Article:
Asin Bay an utmost landlocked cave was the ancient harbor for Lassus. A short walk will take you to the ruins of ancient Lassus that lie amongst olive groves with donkeys and cows grazing in the ancient agora (market) and temple. The city was supposed to have been founded by Peloponnesians from Argos. The knights of St. John built the fort on the top of the craggy hump, which over all is an enchanting site.
BODRUM is an enchanting and thoroughly likable town. It has something of a reputation as a Bohemian town, a reputation it acquired when a number of dissident artists and writers were exiled here. The castle of St. Peter dominates the town and houses the excellent Hall of Underwater Archaeology which has finds from wrecks around the coast from the Bronze Age to the Ottoman period. The ancient name for the city is Halicarnassus. Herodotus, the father of written history, was a native of the city.
Knidos or Cnidus is an ancient Greek city in Asia Minor, once part of the country of Caria. It is situated at the extremity of the long peninsula that forms the southern side of the Sinus Ceramicus or Gulf of Kos. It was built partly on the mainland and partly on the Island of Triopion or Cape Krio, which anciently communicated with the continent by a causeway and bridge, and now by a narrow sandy isthmus. By means of the causeway the channel between island and mainland was formed into two harbours, of which the larger, or southern, was further enclosed by two strongly-built moles that are still in good part entire.
The Datca Peninsula provides a natural boundary between the Aegean Sea, the Gulf of Gokova to the north, and the Mediterranean Sea, the Gulf of Hisarnonu to the south. In Datca whitewashed buildings hung with bougainvilleas decorate the town.
The marina is on the southern bay; while swimmers prefer the northern bay. Around the marina bars, cafes and a wide selection of shops keep the tourist interested. Some shops remain open well into the evening. Relaxing over a pre-dinner drink and then a delicious meal in a welcoming restaurant is a popular way to spend the evening hours. Of course, the local eateries offer both fresh fish and classical Turkish cuisine.With any remaining energy, take a stroll and find a disco to your liking to while away until the early morning hours. Out of Datca, either by road or by boat, you will find un-spoilt bays and golden sandy beaches. Kargi is one of the most popular.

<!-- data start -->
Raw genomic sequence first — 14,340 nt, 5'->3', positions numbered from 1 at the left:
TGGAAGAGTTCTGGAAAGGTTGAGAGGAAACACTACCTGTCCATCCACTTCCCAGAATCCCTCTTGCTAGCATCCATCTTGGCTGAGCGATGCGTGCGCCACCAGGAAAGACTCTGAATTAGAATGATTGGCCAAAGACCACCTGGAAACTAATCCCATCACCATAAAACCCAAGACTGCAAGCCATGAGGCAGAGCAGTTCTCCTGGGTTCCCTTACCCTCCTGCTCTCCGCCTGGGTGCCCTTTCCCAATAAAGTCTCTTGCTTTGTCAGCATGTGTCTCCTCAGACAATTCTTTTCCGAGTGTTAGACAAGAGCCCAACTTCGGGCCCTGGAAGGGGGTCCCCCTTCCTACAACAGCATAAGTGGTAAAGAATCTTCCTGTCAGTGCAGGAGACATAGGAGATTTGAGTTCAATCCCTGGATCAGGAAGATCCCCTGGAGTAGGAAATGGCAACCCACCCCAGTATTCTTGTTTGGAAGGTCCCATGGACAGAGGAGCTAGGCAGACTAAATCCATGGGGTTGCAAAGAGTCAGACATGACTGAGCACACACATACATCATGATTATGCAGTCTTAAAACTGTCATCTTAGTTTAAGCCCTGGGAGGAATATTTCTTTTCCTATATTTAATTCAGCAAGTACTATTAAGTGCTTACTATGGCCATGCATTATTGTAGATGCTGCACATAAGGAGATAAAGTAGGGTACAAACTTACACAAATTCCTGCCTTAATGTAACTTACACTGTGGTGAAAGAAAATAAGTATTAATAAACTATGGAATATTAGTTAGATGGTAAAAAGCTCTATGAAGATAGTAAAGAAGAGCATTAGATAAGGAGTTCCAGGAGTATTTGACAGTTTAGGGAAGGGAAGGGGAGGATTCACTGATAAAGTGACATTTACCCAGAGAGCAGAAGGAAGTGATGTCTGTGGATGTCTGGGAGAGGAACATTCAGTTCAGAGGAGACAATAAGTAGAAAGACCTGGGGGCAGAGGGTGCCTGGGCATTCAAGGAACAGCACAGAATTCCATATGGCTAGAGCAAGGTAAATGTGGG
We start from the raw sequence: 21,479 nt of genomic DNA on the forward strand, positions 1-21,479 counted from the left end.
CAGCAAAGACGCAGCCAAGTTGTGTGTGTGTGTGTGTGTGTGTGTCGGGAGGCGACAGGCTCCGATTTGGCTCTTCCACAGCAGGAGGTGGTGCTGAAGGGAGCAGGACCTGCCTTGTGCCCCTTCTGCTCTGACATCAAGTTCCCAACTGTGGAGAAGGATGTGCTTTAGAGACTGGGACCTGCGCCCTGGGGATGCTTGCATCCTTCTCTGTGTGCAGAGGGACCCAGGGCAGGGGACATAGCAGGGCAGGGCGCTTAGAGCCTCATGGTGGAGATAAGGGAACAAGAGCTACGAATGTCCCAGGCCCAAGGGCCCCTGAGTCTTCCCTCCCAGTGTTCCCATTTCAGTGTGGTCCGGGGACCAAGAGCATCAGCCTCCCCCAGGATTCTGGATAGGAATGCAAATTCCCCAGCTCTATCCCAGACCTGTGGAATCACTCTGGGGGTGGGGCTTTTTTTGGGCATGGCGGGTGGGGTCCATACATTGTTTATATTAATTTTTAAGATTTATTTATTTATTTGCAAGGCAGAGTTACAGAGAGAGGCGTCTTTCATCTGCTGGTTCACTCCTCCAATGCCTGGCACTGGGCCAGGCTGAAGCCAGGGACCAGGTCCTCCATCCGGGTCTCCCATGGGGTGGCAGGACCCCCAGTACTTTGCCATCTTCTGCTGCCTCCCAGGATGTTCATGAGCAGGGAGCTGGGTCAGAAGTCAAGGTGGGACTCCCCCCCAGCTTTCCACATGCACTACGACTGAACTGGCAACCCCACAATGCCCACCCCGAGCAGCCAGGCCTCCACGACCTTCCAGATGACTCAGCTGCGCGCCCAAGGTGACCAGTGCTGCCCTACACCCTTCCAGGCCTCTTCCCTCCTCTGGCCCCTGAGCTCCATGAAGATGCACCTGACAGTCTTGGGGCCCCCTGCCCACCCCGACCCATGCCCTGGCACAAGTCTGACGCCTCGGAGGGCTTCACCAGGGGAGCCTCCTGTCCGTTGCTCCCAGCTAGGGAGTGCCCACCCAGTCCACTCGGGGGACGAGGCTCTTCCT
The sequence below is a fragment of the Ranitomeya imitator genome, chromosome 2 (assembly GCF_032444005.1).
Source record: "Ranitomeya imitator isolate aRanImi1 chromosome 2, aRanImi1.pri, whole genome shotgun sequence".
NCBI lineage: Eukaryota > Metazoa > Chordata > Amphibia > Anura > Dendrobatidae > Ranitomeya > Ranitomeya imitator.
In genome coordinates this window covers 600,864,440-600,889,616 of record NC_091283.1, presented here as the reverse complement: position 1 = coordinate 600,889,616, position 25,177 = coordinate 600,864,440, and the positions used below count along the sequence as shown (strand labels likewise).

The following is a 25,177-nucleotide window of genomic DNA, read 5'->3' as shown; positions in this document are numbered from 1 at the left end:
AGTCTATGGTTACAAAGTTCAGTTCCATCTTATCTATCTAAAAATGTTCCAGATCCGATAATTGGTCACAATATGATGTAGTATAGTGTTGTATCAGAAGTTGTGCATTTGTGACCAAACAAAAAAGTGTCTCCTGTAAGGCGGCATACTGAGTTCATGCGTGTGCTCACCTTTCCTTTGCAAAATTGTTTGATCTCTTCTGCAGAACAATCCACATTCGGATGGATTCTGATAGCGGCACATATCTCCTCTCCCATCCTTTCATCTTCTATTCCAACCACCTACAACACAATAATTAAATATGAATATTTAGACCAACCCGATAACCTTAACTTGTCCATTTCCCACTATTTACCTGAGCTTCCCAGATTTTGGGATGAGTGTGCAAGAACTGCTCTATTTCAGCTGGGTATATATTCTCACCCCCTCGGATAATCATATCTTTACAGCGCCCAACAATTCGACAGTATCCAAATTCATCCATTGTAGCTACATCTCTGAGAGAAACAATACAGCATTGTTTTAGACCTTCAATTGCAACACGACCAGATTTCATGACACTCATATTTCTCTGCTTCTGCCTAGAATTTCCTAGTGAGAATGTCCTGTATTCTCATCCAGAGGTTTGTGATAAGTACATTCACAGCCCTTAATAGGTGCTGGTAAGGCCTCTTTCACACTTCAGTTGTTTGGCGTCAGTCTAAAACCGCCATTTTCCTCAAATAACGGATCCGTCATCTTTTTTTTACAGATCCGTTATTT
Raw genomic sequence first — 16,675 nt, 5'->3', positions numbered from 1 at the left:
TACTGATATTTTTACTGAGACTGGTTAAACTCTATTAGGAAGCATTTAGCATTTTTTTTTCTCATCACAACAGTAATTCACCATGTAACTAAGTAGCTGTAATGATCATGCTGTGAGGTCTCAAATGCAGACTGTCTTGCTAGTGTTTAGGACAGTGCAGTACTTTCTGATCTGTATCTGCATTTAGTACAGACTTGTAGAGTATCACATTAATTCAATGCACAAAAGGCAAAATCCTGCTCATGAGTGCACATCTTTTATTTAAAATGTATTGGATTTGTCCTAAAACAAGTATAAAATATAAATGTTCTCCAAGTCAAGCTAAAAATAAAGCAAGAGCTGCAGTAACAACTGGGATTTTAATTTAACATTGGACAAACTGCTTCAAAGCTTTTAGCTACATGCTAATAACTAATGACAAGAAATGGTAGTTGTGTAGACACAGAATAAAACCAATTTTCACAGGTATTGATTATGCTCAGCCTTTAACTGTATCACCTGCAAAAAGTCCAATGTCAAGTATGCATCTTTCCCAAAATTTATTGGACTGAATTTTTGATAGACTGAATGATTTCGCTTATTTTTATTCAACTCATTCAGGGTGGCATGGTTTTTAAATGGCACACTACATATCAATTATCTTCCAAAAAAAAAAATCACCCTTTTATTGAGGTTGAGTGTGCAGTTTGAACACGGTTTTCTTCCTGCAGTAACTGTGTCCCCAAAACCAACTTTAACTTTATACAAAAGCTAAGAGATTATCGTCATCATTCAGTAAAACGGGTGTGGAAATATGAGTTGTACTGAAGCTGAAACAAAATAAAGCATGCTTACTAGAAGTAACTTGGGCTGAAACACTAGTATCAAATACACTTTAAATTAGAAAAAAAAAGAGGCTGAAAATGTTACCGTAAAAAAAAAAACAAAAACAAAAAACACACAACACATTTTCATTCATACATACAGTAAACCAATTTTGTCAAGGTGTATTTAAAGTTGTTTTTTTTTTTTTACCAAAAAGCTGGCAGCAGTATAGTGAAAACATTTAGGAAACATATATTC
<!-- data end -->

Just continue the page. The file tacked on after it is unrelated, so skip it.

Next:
Truly the Jewel of the Turkish Riviera. It is Turkey’s most sophisticated and multi-faceted resort. Located where the Aegean sea meets the Mediterranean the beautiful bay is famous for its yachting and cosmopolitan atmosphere. Marmaris is originally a Greek word meaning glittering and shining and this is a very apt description. Hundreds of restaurants, shops, tours, and other entertainment ensure that you will never be bored. The traffic-free promenade stretching from the marina all the way round the bay to Icmeler. It has a sophisticated ‘Riviera’ feel to it, vaguely reminiscent of St.Tropez. Must see place: the outdoor Market, The Tomb of Sariana, The Kervansaray, The Tashan (Stone Inn) & The Aqueduct.
The beautiful island of Knights. The superb capital of Rhodes lies outside and within the walls of a very well preserved Venetian castle, built by the Knights of Saint John, which is one of the finest examples of medieval architecture.
Rhodes is also known for The Colossus of Rhodes, a gigantic statue who had each leg on the two sides of the harbour and it it among the seven wonders of the ancient world. The statue stood at the harbour entrance, until a strong earthquake hit Rhodes about 226 BC. The beauty of its capital, its interesting sites, its many Byzantine churches together with its night life, the famous.
Day 1 Samos – Kusadasi Miles 15
Day 2 Kusadasi – Didyma Miles 49
Day 3 Dydima – Asin Bay Miles 20
Day 4 Asin Bay – Bodrum Miles 45
Day 5 Bodrum – Knidos Miles 20
Day 6 Knidos – Datca Miles 18
Day 7 Datca– Marmaris Miles 55
Day 8 Marmaris – Rhode Miles 25